In a particularly well-written Letter to the Editor in today’s Baltimore Sun, recent high school graduate Julianne McFarland discusses how important it is for youth to get involved in local government.
From her letter:
Seated in the back of the Baltimore City Council’s chambers, wearing shorts and T-shirts — a bit underdressed for the occasion, perhaps — I watched as two of my friends from high school took in their first City Council meeting, dutifully tracking the progress of every bill and resolution being debated.
I am proud to be a native Baltimorean, yet I didn’t step inside City Hall myself, or closely follow city politics, until May, when I started an internship with Baltimore City Council President Bernard C. “Jack” Young. A few Monday’s ago, I carted my friends — who were equally ignorant of our local government’s goings on — along to work with me.
After the meeting, as we exited City Hall into the humid Baltimore evening, I asked them what they thought.
“It was cool,” said Max Jacobs, 18, who will be attending Dickinson College in the fall. “I’ve never been able to see government actually happen before. I didn’t know that’s how it worked.”
Like a lot of people our age, Max has often felt disconnected from local government. I know because I have too.
Feeling detached from local government is particularly easy when you are young. As non-voting, or barely legal, members of the community, it is easy to feel as though the adults in charge will not take the time to hear your thoughts. This coupled with the fact that many simply don’t know how to get involved is a strong deterrent for kids who might want to participate.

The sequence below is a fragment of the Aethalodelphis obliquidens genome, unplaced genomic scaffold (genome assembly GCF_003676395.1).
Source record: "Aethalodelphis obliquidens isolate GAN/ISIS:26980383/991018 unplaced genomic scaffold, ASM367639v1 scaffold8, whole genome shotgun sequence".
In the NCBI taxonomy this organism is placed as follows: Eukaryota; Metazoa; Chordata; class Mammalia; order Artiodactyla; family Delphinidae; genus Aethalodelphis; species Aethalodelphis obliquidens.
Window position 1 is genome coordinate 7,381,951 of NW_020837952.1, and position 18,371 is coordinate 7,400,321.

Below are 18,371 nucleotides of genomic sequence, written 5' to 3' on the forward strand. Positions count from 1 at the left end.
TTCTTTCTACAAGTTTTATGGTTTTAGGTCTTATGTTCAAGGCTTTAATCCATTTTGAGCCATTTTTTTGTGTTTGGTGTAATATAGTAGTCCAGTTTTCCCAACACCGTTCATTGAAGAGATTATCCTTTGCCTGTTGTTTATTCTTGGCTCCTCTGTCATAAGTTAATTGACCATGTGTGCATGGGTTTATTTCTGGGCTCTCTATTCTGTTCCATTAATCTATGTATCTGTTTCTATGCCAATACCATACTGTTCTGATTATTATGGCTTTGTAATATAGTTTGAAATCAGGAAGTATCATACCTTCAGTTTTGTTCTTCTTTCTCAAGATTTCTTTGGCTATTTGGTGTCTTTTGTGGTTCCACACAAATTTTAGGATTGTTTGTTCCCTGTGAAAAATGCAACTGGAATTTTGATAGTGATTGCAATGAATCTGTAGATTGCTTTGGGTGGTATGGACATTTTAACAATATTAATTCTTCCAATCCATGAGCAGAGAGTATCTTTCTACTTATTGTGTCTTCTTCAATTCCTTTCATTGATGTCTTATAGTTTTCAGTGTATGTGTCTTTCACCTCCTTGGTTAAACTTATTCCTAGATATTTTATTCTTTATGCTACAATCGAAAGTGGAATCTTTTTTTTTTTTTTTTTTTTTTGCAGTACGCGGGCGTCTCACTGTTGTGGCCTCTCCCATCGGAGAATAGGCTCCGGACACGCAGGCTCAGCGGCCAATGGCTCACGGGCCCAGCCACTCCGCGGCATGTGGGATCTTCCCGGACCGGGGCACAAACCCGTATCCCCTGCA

Millennials in Adulthood, a 2014 report by the Pew Research Center, found that my generation has “a different relationship with politics than other generations” and that we’re “less likely than previous generations to identify with either major political party.”
The city needs to hear youth voices, and it is not difficult to make your voice heard. Young people were a major reason the City Council was able to boost youth spending by more than $13 million. Hundreds of youth attended budget hearings, rallied in front of City Hall, and inundated their City Council members with calls and emails demanding additional funding.
It’s time more of us joined them. So to the kids my age and younger, I say get involved at City Hall. Attend a City Council session. Call and schedule meetings to talk about your priorities with your representative on the council. It’s not nearly as intimidating or as scary as you might think.
And no one knows better how to improve an after school program or other enrichment activities than the youth who are in these programs.
The theme of MACo’s 2017 Summer Conference is “You’re Hired!” and will discuss issues such as how to incorporate Millennials into the workforce. The panel, “Dude, What’s My Job?”- Understanding, Attracting, and Retaining Your Millennial Workforce, is scheduled for Friday, August 18, from 2:15 pm – 3:15 pm in Ocean City, MD. Read more about that panel, and others, in our registration brochure.
Learn more about MACo’s Summer Conference:
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